Not only are avoidance behaviors commonplace for those experiencing post traumatic stress disorder; people in general have a tendency to avoid what they don't know what to do with. Avoidance behaviors revolve around our fears. What are you afraid of? You avoid it like the plague I'll bet! Those of us who have been diagnosed with post traumatic stress disorder and even those with depression have a very high level of practicing avoidance behaviors to get through each day.

Not only do I personally avoid what I can't cope with; millions of others just like me are fighting the urge to avoid with each passing moment of their days and nights. It's difficult, but as I've learned the more exposure we can get towards the feared item or action, the easier it gets for avoiders to actually face the fear!

The reason this topic is so important is that we who practice avoidance behaviors can ruin everything we have by not beating the urge to avoid. Relationships are very fragile and it doesn't take long for the one who avoids dealing with relationship problems to make big problems with the ones we care the most about. Marriage is tough enough, add one avoider and you've got instant death! We must learn how to force ourselves to practice what we fear the most.

Personally I have a mail phobia. I am so afraid of opening important letters that I've actually had to pay twenty dollars to have an attorney open an important looking letter for me to tell me what it said. This is what I mean by facing your fears. If you can't open the letter yourself - have someone else you trust or an attorney open it for you. There's information in that letter most likely that you must hear, so at least try to work out the problem instead of avoiding the entire situation. As the queen of avoidance I can assure you that I have a large pile of letters that look important that I can't open.

How can one develop this type of fear and avoidance behavior? I was traumatized through a case of parental alienation in a custody fight for my son. It came to be that my ex-husband and his wife had lied so many times that each important letter that had to be opened was too difficult for me to cope with. Parental alienation is a very difficult and hurtful experience. So each time I'd get a letter from an attorney, I couldn't open it because I feared what it would say that would hurt me further. Trauma comes in many shapes and sizes and you never know what will cause you to be triggered when you have post traumatic stress disorder.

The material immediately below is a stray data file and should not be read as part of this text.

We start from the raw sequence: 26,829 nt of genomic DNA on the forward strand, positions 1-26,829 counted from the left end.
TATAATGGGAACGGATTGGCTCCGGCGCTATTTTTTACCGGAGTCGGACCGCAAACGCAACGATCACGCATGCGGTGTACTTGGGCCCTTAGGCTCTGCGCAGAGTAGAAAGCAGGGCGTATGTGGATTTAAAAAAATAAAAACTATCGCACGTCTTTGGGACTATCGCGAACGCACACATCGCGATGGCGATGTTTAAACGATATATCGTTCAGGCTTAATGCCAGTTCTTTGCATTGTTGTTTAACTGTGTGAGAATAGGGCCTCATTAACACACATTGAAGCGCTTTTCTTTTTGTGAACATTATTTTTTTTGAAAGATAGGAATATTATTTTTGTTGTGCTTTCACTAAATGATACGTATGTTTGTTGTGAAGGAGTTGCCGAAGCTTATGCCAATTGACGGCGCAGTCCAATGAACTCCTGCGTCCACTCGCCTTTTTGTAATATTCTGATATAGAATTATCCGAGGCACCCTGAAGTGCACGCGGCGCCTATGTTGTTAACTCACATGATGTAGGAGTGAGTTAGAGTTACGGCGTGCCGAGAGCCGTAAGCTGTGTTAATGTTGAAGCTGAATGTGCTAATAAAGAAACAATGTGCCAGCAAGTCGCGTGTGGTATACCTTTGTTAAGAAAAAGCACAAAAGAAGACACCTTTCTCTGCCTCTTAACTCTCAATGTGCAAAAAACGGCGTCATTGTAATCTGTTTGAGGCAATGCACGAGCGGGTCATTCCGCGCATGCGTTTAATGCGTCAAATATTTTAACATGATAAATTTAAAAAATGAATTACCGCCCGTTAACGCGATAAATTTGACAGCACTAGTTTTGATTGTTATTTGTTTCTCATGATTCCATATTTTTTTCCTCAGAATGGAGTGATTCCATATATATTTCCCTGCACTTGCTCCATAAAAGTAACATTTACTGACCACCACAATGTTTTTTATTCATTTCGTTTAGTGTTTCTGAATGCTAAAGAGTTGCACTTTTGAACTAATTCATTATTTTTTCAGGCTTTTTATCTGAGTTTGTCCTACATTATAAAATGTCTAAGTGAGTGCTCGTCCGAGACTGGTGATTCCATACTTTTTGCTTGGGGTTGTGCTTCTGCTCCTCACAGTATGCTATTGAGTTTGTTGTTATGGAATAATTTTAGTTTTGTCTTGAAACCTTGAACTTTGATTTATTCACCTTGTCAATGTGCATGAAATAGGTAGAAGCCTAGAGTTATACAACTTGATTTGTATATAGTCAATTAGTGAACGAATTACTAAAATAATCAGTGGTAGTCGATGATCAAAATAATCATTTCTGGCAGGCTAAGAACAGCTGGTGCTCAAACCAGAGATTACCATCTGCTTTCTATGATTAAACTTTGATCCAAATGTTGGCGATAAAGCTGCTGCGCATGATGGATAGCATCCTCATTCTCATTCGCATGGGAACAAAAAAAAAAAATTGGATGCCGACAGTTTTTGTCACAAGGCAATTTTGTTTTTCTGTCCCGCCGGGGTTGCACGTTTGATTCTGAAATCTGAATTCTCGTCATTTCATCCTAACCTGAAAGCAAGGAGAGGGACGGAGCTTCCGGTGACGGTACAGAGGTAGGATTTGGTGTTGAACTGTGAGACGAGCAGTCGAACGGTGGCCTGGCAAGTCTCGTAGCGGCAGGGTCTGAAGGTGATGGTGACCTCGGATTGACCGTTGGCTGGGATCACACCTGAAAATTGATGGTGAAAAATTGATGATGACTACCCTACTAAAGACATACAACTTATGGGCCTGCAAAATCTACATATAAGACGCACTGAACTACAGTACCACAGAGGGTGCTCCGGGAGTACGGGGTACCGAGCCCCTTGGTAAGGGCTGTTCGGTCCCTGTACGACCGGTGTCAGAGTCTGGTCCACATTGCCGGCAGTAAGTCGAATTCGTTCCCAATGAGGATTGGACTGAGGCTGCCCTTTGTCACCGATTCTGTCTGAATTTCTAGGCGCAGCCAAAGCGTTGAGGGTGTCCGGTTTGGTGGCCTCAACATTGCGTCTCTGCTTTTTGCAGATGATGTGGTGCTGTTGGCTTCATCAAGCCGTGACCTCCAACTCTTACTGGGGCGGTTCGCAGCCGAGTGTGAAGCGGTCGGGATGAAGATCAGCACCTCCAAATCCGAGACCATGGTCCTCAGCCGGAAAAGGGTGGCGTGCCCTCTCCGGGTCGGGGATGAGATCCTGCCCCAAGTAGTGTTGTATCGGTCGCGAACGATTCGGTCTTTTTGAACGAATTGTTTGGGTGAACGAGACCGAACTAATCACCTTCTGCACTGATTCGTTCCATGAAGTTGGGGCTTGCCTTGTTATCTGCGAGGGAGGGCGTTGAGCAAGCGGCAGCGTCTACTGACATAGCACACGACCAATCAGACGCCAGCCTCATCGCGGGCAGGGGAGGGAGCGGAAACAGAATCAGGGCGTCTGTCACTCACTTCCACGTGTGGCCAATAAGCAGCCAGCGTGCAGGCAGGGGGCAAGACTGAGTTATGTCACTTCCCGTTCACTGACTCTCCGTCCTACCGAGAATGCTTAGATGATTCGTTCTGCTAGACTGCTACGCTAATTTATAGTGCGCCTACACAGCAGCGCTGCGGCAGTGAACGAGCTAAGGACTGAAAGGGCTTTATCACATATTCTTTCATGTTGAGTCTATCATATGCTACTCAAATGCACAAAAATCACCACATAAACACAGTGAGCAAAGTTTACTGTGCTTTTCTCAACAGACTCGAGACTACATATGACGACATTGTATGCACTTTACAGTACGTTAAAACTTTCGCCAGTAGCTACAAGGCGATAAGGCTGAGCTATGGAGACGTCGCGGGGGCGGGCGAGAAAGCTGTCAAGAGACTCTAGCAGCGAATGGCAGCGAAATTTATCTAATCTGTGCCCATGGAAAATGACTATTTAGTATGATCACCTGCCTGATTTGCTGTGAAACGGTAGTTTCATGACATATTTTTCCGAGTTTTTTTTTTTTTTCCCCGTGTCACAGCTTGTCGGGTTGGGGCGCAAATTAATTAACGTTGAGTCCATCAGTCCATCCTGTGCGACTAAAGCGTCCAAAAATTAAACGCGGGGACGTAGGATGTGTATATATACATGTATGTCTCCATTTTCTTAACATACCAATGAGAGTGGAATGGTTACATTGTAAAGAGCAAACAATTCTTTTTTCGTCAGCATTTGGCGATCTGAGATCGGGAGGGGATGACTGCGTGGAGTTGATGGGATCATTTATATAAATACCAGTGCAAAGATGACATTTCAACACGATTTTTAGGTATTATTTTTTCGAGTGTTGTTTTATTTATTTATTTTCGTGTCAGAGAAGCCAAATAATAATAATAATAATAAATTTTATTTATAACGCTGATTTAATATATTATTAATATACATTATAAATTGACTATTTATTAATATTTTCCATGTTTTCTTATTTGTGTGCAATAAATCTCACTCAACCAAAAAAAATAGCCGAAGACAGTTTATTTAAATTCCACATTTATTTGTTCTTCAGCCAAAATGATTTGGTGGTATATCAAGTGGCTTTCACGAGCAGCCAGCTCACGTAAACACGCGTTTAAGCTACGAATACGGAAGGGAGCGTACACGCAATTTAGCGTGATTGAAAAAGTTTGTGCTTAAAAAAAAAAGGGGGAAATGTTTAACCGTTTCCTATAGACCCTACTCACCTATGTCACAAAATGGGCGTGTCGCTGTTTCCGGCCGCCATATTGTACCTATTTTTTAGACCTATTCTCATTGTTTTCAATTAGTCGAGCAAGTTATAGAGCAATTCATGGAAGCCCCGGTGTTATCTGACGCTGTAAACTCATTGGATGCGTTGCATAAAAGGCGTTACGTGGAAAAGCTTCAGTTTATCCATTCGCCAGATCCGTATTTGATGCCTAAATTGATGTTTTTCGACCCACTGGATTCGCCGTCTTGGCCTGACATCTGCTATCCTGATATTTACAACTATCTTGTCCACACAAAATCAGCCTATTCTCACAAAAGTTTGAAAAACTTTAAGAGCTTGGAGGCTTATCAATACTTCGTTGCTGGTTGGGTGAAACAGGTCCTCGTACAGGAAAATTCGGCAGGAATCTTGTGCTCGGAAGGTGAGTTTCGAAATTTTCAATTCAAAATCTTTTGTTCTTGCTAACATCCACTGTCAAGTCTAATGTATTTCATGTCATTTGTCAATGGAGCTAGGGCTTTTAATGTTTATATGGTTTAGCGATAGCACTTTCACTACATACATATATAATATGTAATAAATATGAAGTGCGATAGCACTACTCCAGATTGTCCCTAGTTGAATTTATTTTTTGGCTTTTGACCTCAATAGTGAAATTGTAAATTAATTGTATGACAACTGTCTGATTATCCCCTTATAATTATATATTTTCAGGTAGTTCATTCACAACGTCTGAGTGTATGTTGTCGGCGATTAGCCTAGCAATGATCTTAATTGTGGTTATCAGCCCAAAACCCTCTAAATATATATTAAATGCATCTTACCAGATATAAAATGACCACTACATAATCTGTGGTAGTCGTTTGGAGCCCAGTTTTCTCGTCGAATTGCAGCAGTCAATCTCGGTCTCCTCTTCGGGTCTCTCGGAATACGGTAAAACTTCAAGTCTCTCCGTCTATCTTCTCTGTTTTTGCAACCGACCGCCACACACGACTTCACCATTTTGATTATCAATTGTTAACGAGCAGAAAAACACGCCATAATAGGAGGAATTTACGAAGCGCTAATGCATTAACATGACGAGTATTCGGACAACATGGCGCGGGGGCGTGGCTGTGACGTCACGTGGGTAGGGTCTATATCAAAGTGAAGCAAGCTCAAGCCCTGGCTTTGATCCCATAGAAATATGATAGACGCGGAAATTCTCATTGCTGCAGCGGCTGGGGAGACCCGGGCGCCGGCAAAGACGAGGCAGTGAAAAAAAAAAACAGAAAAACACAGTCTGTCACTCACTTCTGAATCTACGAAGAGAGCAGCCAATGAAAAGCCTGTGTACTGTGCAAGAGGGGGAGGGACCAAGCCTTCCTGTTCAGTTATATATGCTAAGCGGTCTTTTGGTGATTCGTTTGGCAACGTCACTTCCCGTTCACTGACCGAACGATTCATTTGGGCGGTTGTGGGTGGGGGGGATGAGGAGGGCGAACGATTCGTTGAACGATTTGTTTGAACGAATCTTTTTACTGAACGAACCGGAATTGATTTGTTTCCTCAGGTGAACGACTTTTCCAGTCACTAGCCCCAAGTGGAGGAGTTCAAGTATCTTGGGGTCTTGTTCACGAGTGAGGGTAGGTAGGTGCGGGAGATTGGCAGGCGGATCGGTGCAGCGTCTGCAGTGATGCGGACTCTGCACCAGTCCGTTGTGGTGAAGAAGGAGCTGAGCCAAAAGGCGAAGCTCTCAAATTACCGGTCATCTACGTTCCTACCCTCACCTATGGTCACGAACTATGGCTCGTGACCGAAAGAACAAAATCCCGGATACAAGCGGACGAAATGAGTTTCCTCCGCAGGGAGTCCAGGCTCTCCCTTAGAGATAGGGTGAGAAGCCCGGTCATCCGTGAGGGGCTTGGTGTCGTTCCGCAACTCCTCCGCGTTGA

If we avoid problems in our relationships, time can make the difficulties so difficult to overcome that one may decide to just get out of the relationship instead of trying to repair it. If you feel yourself beginning to avoid problems in your relationships, find a counselor that you can talk to or a close friend and let them help you face your fear.

What I've found out is that what we fear turns out to be easier than we ever thought it would be to face. Once you've faced the same fear a few times and you receive a positive result from the experience, before you know it you will be leaving that fear behind you instead of avoiding it constantly. For every fear you overcome, you build confidence and feel more secure in your decision making processes. Ask for help. There are so many people out there that want to help others, but they're too afraid to just ask someone if they need help with anything.

Reaching out can work two ways - helping the one in need and the one who needs to help! It's also important to teach your children how to cope with their fears instead of letting them develop the urge to avoid things. When children are young, it's much easier to build healthy habits. Teach your child to face their fears and let them know what it means to avoid the situation that they fear. Most generally it will cause them more trouble than they know what to do with if they begin to avoid their problems and their fears.

Think about being a role model for your kids as you show them how you are dealing with facing your fears instead of folding to the urge to avoid your fears and problems. Explain your progress to your child(ren) so they can help build up your confidence by praising your positive actions! Kids are great cheerleaders for parents!

Look for more articles to come concerning avoidance behaviors. There are many relaxation techniques you can learn that will help you to fight the fear and I want to share them with you in the near future. Best of luck and if you'd like more information concerning avoidance behaviors, visit my avoidance page at the emotional feelings network of sites! Type the following link into your browser to go there now~

Author's Bio: 

Kathleen Howe has been working with those in the self help arena for dealing with anxiety disorders, mental illnesses, eating disorders, sleep disorders, lifestyle factors, abuse and domestic violence issues and all while undergoing a personal growth recovery journey. She had a network of over 30 websites for those that are self help indoctrinated to peruse.